During twenty-two years of Haitian occupation, the Haitians implemented what some Dominicans viewed as a brutal military regime.[citation needed] Use of the French language over Spanish was enforced, and the army closed La Universidad Santo Tomas de Aquino. In addition, the Haitian army confiscated all church land and property and imposed mandatory military service. This difficult time for the Dominicans created cultural conflicts in language, race, religion and national tradition between the Dominicans and Haitians. Many Dominicans developed a resentment of Haitians, who they saw as oppressors.

In order to raise funds for the huge indemnity of 150 million francs that Haiti agreed to pay the former French colonists, and which was subsequently lowered to 60 million francs, Haiti imposed heavy taxes on the Dominicans. Since Haiti was unable to adequately provision its army, the occupying forces largely survived by commandeering or confiscating food and supplies at gunpoint. Attempts to redistribute land conflicted with the system of communal land tenure (terrenos comuneros), which had arisen with the ranching economy, and newly emancipated slaves resented being forced to grow cash crops under Boyer's Code Rural.[8] In rural areas, the Haitian administration was usually too inefficient to enforce its own laws. It was in the city of Santo Domingo that the effects of the occupation were most acutely felt, and it was there that the movement for independence originated.[citation needed]

Haiti's constitution also forbade white elites from owning land,[citation needed] and the major landowning families were forcibly deprived of their properties. Most emigrated to Cuba, Puerto Rico (these two being Spanish possessions at the time) or Gran Colombia, usually with the encouragement of Haitian officials, who acquired their lands. The Haitians, who associated the Roman Catholic Church with the French slave-masters who had exploited them before independence, confiscated all church property, deported all foreign clergy, and severed the ties of the remaining clergy to the Vatican. Santo Domingo's university, lacking both students and teachers had to close down, and thus the country suffered from a massive case of human capital flight.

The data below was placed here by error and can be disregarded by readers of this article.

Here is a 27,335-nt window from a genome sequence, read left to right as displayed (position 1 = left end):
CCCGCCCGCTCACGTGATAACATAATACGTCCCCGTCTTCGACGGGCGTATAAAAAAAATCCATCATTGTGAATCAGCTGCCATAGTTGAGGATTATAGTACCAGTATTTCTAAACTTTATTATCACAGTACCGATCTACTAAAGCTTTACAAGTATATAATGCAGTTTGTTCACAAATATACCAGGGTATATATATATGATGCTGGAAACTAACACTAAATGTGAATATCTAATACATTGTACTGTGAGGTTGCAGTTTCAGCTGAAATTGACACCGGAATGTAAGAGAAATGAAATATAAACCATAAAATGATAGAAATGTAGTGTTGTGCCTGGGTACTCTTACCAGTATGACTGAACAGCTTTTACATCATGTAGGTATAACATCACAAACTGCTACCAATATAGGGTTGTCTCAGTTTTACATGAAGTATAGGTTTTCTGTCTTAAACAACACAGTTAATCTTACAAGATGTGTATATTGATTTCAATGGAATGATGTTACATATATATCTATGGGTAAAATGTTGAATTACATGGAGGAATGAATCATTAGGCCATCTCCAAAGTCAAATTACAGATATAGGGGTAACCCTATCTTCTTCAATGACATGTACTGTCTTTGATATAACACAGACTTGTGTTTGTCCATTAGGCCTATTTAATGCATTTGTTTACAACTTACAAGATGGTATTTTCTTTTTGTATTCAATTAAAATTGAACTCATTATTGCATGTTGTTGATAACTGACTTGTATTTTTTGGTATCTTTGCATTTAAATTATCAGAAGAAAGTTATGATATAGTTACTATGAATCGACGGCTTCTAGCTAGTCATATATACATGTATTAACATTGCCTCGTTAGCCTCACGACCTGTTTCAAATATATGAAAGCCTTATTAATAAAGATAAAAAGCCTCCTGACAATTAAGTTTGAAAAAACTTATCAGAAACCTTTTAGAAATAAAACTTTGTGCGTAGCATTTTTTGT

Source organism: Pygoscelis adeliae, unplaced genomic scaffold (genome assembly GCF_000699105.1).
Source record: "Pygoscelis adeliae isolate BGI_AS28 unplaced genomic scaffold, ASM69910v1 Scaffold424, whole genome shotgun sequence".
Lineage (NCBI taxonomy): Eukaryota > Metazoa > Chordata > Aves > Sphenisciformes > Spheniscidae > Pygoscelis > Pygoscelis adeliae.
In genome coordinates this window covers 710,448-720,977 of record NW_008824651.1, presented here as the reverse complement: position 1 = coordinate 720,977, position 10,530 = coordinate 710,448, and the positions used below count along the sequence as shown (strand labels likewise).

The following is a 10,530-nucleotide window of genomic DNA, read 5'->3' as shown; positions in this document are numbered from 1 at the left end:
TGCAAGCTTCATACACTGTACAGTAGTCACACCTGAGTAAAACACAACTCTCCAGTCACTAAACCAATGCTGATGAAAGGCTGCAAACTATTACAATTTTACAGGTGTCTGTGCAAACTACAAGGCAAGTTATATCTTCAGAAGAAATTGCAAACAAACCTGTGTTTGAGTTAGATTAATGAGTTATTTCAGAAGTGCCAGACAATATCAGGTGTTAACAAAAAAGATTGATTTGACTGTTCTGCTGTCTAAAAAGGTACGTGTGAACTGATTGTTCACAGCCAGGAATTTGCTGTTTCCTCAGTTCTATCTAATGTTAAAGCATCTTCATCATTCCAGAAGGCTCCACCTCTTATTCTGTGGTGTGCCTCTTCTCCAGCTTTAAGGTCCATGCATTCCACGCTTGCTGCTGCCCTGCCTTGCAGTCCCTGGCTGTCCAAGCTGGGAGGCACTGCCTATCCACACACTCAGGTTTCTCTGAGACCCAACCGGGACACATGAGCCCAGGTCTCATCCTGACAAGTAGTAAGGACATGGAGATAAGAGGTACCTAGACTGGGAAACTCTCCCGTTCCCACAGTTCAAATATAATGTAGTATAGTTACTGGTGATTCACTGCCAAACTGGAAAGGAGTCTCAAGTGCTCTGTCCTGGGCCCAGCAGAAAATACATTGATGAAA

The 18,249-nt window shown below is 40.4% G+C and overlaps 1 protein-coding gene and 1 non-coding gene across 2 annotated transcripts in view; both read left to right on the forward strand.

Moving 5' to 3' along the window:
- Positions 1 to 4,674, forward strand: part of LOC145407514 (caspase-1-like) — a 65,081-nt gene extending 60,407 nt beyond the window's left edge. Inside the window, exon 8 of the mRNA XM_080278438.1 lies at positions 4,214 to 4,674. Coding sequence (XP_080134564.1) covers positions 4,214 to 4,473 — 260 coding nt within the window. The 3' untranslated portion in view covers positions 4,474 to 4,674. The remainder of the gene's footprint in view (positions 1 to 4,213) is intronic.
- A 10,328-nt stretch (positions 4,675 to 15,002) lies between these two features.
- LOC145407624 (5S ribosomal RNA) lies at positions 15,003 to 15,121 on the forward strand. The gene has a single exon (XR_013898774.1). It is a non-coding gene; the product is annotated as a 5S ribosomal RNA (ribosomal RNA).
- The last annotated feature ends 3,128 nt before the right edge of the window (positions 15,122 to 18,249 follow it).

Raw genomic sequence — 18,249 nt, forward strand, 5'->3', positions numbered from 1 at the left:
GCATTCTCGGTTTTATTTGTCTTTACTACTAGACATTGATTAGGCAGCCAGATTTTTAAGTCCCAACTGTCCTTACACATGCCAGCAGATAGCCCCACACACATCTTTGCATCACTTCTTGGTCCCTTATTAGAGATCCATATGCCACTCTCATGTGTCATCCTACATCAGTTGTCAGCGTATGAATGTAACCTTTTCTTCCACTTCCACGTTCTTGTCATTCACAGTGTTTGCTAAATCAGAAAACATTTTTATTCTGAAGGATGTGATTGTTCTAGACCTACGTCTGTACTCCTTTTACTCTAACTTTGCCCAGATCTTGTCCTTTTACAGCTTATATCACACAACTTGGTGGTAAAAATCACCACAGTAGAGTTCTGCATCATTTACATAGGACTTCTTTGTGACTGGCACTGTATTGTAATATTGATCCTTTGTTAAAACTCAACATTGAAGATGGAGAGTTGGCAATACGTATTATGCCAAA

Although the occupation effectively eliminated colonial slavery and instated a constitution modeled after the United States Constitution throughout the island, several resolutions and written dispositions were expressly aimed at converting average Dominicans into second-class citizens: restrictions of movement, prohibition to run for public office, night curfews, inability to travel in groups, banning of civilian organizations, and the indefinite closure of the state university (on the alleged grounds of its being a subversive organization) all led to the creation of movements advocating a forceful separation from Haiti with no compromises.

Dominican War of Independence (1843–1849)[edit]

In the Dominican War of Independence[9] Dominicans fought against the Haitian occupation.[10] On February 27, 1844 the Dominicans, led by Juan Pablo Duarte along with Francisco del Rosario Sánchez and Matías Ramón Mella, gained freedom from Haitian rule, thus giving birth to the Dominican Republic, a self-sufficient nation established on the liberal ideals of a democratic government.